Moody's: Asian Liquidity Stress Index up in April

Moody's Investors Service says that its Asian Liquidity Stress Index (Asian LSI) inched up to 27% in April from 26.9% in March. While the deterioration was slight, it was the second consecutive month that the index had worsened.

 

"The slight increase in the Asian LSI reflects firstly the addition of a Chinese issuer to our lowest (weakest) speculative-grade liquidity score of SGL-4, and secondly, the inclusion of three new high-yield ratings in April -- all of which relate to Chinese issuers -- which tempered the impact of the marginally higher number of companies with SGL-4 scores," says Laura Acres, a Moody's Senior Vice President.

 

The index -- which rises when speculative-grade liquidity appears to decrease -- has increased steadily within a narrow range since reaching a recent high of 29.1% in October 2012.

 

Nonetheless, the recent levels are below the record high of 37% seen in the fourth quarter of 2008, or during the global financial crisis, but are well above the all-time low of 9% in November 2011.

 

"On the other hand, the number of companies with an SGL-1 score, reflecting very good liquidity, increased to 13 in April from 11 in March and February and, in percentage terms, is at the highest level since we started publishing this data. Overall, the number of SGL-1 scores has increased gradually this year after holding steady for much of 2012," says Acres.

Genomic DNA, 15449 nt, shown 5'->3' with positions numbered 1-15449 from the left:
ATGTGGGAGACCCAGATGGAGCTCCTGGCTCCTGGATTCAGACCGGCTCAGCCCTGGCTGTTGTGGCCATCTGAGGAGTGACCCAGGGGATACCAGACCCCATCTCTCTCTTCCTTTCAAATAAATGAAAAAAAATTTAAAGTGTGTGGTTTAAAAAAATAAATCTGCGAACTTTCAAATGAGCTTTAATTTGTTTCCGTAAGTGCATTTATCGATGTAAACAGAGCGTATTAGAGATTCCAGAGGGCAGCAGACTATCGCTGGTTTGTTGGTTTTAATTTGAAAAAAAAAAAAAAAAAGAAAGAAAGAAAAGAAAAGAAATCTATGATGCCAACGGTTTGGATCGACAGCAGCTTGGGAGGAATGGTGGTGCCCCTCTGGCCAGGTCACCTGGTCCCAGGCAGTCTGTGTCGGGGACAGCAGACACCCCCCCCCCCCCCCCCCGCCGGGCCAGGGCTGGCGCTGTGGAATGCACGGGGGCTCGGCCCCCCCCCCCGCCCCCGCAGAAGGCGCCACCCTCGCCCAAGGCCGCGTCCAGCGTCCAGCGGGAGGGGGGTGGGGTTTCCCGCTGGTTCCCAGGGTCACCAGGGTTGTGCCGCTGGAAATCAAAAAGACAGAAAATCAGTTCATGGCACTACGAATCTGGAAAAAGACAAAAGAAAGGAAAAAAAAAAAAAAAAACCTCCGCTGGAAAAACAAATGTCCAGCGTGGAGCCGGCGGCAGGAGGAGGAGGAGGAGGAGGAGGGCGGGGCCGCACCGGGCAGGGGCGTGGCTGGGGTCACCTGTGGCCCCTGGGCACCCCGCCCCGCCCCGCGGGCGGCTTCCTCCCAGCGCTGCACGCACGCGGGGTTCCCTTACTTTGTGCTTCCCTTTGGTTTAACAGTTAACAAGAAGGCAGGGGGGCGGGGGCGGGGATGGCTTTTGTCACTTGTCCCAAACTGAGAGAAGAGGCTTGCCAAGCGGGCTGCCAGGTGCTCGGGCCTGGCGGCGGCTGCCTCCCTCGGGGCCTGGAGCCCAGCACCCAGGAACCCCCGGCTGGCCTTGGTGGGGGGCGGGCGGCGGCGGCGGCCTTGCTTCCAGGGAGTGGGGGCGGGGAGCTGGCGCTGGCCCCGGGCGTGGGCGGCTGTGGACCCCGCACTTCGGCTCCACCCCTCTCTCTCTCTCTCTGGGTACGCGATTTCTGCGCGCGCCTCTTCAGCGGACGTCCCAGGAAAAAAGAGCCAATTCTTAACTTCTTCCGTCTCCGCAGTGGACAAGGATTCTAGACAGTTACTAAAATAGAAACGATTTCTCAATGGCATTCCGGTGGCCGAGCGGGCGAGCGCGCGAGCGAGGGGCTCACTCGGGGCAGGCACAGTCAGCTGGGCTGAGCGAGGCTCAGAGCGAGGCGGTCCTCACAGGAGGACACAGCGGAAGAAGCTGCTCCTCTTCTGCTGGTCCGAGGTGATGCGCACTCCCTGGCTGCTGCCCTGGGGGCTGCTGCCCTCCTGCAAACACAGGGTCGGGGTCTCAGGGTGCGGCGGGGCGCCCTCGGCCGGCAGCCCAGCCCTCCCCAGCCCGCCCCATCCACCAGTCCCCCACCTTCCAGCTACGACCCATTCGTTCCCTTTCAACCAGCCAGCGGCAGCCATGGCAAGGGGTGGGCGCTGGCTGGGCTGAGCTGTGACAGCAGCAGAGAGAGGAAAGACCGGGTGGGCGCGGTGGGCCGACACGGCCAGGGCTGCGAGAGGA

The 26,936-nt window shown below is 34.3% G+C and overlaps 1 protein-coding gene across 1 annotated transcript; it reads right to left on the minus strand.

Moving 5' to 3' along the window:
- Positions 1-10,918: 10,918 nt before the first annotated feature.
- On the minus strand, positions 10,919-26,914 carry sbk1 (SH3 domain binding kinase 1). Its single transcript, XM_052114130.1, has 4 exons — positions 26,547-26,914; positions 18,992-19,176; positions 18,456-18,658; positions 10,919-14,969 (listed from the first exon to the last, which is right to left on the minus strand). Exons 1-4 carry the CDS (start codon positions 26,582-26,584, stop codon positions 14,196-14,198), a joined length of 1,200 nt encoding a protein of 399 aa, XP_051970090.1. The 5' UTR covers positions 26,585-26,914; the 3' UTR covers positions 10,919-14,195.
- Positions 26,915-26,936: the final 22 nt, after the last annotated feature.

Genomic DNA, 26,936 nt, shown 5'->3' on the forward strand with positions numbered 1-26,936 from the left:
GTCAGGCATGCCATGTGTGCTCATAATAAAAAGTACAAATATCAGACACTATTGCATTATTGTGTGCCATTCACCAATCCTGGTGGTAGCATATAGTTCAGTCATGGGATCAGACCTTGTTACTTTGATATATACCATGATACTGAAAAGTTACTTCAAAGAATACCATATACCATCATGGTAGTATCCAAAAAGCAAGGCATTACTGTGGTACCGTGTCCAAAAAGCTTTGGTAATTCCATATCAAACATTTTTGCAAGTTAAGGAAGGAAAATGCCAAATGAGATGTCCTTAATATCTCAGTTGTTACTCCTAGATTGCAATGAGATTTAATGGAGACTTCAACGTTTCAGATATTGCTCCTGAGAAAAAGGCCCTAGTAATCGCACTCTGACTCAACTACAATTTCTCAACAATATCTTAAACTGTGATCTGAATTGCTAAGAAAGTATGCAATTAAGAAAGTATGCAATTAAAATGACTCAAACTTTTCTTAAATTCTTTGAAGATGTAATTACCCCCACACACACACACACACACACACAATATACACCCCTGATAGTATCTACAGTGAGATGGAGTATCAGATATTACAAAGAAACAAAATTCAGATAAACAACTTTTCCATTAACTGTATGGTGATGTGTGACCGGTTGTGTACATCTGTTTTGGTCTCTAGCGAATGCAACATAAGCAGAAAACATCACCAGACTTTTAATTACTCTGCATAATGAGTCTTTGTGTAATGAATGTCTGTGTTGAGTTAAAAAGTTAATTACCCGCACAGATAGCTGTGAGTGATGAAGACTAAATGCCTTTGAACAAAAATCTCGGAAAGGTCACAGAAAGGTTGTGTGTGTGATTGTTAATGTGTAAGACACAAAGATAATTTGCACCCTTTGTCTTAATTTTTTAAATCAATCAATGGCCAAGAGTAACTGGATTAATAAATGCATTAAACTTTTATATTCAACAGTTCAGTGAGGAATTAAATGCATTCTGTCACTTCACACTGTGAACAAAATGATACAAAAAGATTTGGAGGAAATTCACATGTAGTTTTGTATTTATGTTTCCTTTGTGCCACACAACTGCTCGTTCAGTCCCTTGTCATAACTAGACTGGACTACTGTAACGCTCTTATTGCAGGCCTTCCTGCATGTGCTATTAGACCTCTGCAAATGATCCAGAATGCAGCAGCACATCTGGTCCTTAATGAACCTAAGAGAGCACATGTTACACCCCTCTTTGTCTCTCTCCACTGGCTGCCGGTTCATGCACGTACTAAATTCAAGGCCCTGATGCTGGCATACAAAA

"In addition, the total number of rated high-yield companies increased to 111 in April from 108 in March. The number of ratings and the amount of rated debt, at $58.7 billion, are at all-time highs. Moreover, we assigned first-time corporate family ratings (CFR) to three companies in April, all of which are China-based issuers," adds Acres.

 

Looking ahead, according to the report, the high-yield default rate for Asia Pacific (ex-Japan) corporates will stay at a low 2% in 2013. It will trend downwards during the first half of the year and rise mildly in the second half. The 2% translates into one or two potential defaults.

 

The report also says in terms of the liquidity sub-index for Chinese speculative-grade property companies, the index decreased to 31.4% in April from 32.4% the month before.

 

In contrast, the Indonesian sub-index for speculative-grade companies as a whole was unchanged for a fourth consecutive month at 12.5%, and the Australian index was also flat, at 9.1%.

 

Moody's report points out that the number of high-yield bond issuances slowed in April. Seven companies successfully issued bonds totaling approximately $2 billion, versus the nine companies in March that raised $3.2 billion.

 

Nevertheless, the first four months of 2013 saw a total of 36 rated, high-yield bond deals closing, which raised an aggregate $13.4 billion; an amount that was more than that raised in the whole of 2012 and 2011.

 

"While we did not change the corporate family ratings of any companies in April, we changed the outlooks of two companies, both in a negative direction," says Acres.

 

As a result, the percentage of companies with a negative outlook or on review for downgrade rose slightly to 23.4% in April from 23.1% in March. The number of companies with a positive outlook was unchanged, at 10.

 

Moody's report notes that liquidity in Asia is generally weaker than in other regions, partly because its debt capital markets are not as mature and also because corporates rely more on local bank markets for uncommitted funding.

 

Relationship banking, which relies on rolling over short-term and uncommitted lines of credit rather than providing committed levels of funding, is far more common in Asia than other major economic regions. This reliance on the domestic bank markets has contributed to the Asian LSI's elevated level relative to other regions.

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